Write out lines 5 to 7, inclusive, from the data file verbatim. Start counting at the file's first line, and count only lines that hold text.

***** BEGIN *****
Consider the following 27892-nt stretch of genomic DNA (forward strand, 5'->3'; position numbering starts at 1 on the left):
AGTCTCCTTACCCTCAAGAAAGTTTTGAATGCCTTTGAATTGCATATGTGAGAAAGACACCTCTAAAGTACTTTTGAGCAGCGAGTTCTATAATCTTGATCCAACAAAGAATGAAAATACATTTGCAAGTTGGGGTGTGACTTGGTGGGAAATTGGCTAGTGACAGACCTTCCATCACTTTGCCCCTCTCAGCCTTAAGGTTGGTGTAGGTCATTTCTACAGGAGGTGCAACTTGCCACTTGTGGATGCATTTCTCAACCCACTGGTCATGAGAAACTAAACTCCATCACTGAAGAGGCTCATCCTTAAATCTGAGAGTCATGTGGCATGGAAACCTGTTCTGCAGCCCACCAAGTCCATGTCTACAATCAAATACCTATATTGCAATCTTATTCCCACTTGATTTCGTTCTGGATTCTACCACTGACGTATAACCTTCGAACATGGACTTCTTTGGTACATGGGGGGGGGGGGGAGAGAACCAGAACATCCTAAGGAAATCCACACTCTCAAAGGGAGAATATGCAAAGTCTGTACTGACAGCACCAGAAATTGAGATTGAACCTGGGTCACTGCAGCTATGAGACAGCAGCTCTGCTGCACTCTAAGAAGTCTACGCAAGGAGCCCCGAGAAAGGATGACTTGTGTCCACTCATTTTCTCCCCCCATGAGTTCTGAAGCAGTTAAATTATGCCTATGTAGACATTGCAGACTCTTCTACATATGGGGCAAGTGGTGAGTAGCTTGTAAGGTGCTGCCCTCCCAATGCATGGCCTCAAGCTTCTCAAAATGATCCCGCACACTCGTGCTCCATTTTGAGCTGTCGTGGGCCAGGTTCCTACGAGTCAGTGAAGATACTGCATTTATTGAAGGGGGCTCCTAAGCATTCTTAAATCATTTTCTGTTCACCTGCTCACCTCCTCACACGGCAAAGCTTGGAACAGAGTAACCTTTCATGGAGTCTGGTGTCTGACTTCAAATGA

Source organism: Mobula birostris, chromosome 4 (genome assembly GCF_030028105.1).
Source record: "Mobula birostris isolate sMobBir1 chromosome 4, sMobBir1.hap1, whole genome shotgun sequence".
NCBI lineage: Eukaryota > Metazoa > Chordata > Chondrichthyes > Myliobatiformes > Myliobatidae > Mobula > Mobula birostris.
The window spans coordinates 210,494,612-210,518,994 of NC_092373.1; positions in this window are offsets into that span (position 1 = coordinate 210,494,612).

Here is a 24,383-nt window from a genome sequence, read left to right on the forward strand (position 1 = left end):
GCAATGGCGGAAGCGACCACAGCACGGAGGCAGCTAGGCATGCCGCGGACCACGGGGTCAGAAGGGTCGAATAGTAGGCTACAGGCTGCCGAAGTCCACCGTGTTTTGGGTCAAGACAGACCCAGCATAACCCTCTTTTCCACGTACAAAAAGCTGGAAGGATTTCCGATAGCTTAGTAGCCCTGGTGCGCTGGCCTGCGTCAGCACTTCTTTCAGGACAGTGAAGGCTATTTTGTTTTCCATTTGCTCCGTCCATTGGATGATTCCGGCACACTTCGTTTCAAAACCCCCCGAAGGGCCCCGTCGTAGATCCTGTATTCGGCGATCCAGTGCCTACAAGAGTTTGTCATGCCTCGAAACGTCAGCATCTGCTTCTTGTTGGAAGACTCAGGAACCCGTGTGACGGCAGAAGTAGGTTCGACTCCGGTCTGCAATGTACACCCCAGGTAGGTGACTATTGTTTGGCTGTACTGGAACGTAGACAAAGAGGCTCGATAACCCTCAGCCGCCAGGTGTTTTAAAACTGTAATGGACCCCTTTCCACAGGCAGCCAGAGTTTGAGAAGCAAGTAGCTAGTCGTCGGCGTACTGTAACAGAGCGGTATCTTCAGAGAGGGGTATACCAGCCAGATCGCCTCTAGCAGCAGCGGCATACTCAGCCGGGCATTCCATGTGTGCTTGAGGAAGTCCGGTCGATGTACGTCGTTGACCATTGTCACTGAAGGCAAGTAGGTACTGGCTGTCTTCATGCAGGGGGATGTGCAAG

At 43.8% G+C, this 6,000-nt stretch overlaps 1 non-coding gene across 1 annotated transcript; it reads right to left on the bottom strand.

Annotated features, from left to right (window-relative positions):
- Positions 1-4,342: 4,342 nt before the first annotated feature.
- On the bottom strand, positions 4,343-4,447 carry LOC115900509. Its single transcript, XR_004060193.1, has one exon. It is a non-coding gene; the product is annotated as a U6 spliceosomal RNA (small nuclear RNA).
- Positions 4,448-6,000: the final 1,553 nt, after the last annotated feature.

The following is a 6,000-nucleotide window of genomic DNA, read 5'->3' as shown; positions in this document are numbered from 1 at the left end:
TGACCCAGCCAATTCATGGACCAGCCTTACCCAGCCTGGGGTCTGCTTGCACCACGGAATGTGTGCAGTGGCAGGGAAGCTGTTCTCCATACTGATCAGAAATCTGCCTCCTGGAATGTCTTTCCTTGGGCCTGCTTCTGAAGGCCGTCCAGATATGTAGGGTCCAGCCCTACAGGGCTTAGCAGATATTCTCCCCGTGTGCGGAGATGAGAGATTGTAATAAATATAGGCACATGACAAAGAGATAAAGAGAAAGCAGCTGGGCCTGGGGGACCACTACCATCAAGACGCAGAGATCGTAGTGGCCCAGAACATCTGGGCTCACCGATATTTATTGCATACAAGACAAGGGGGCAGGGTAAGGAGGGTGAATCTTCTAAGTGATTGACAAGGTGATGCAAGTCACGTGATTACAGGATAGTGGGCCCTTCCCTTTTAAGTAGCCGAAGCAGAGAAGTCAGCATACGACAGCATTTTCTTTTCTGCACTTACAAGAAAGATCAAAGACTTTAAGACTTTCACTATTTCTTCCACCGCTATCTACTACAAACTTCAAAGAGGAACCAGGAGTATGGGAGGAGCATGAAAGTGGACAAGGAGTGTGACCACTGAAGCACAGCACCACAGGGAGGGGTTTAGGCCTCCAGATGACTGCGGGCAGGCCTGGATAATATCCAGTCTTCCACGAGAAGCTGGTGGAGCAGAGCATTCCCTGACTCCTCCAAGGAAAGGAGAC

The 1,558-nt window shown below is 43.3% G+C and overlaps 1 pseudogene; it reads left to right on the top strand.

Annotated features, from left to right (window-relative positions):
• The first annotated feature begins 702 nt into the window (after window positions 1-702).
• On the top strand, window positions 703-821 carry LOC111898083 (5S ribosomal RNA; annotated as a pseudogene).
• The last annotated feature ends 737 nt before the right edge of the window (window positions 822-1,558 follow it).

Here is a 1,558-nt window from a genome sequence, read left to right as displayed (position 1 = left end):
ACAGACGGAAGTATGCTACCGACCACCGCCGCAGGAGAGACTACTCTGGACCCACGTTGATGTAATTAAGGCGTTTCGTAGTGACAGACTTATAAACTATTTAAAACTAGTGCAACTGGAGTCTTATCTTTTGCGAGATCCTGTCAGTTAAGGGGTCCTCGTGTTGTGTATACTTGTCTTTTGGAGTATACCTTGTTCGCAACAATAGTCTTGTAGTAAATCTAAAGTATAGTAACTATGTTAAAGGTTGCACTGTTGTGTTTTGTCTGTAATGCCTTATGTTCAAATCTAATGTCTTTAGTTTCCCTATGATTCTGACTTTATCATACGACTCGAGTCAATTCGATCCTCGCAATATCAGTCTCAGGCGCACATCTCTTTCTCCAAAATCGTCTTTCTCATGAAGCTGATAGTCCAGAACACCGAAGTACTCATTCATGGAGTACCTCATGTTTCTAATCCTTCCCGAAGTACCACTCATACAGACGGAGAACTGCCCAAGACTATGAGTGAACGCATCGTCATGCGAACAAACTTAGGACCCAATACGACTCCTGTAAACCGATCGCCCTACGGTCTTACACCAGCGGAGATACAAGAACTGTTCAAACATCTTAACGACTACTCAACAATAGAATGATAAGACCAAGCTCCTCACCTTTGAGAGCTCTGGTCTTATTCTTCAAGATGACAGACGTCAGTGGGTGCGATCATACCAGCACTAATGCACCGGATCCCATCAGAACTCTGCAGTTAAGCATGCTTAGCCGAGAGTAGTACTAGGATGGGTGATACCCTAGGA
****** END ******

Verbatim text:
NCBI lineage: Eukaryota > Metazoa > Chordata > Chondrichthyes > Myliobatiformes > Myliobatidae > Mobula > Mobula birostris.
The window spans coordinates 210,494,612-210,518,994 of NC_092373.1; positions in this window are offsets into that span (position 1 = coordinate 210,494,612).

Here is a 24,383-nt window from a genome sequence, read left to right on the forward strand (position 1 = left end):